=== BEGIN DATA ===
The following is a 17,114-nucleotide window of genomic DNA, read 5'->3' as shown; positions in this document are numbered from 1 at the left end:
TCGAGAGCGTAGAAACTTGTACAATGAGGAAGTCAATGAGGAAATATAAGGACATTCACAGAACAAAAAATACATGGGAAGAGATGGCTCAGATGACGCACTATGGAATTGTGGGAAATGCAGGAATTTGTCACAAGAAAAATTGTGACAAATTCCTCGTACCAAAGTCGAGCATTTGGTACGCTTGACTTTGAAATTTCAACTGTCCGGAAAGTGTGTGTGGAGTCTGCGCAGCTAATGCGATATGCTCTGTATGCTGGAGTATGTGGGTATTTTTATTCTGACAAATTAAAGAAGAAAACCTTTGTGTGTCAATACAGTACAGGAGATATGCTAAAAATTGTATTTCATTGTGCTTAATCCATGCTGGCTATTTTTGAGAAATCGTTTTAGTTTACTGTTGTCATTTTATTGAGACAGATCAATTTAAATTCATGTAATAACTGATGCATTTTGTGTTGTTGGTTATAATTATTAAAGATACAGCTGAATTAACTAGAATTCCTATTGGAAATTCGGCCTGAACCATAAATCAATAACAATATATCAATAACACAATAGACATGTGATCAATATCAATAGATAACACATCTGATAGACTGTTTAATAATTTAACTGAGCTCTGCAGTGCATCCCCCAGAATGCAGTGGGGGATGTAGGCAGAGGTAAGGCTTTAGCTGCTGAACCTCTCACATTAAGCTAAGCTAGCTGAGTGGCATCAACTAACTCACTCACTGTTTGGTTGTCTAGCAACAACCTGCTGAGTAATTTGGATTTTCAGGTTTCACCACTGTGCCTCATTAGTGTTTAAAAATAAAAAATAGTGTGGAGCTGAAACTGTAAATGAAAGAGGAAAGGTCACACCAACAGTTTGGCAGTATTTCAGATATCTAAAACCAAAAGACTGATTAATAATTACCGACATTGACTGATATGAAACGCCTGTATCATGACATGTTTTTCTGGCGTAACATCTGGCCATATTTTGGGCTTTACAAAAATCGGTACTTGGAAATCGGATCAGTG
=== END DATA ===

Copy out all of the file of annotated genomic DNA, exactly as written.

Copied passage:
The following is a 17,114-nucleotide window of genomic DNA, read 5'->3' as shown; positions in this document are numbered from 1 at the left end:
TCGAGAGCGTAGAAACTTGTACAATGAGGAAGTCAATGAGGAAATATAAGGACATTCACAGAACAAAAAATACATGGGAAGAGATGGCTCAGATGACGCACTATGGAATTGTGGGAAATGCAGGAATTTGTCACAAGAAAAATTGTGACAAATTCCTCGTACCAAAGTCGAGCATTTGGTACGCTTGACTTTGAAATTTCAACTGTCCGGAAAGTGTGTGTGGAGTCTGCGCAGCTAATGCGATATGCTCTGTATGCTGGAGTATGTGGGTATTTTTATTCTGACAAATTAAAGAAGAAAACCTTTGTGTGTCAATACAGTACAGGAGATATGCTAAAAATTGTATTTCATTGTGCTTAATCCATGCTGGCTATTTTTGAGAAATCGTTTTAGTTTACTGTTGTCATTTTATTGAGACAGATCAATTTAAATTCATGTAATAACTGATGCATTTTGTGTTGTTGGTTATAATTATTAAAGATACAGCTGAATTAACTAGAATTCCTATTGGAAATTCGGCCTGAACCATAAATCAATAACAATATATCAATAACACAATAGACATGTGATCAATATCAATAGATAACACATCTGATAGACTGTTTAATAATTTAACTGAGCTCTGCAGTGCATCCCCCAGAATGCAGTGGGGGATGTAGGCAGAGGTAAGGCTTTAGCTGCTGAACCTCTCACATTAAGCTAAGCTAGCTGAGTGGCATCAACTAACTCACTCACTGTTTGGTTGTCTAGCAACAACCTGCTGAGTAATTTGGATTTTCAGGTTTCACCACTGTGCCTCATTAGTGTTTAAAAATAAAAAATAGTGTGGAGCTGAAACTGTAAATGAAAGAGGAAAGGTCACACCAACAGTTTGGCAGTATTTCAGATATCTAAAACCAAAAGACTGATTAATAATTACCGACATTGACTGATATGAAACGCCTGTATCATGACATGTTTTTCTGGCGTAACATCTGGCCATATTTTGGGCTTTACAAAAATCGGTACTTGGAAATCGGATCAGTG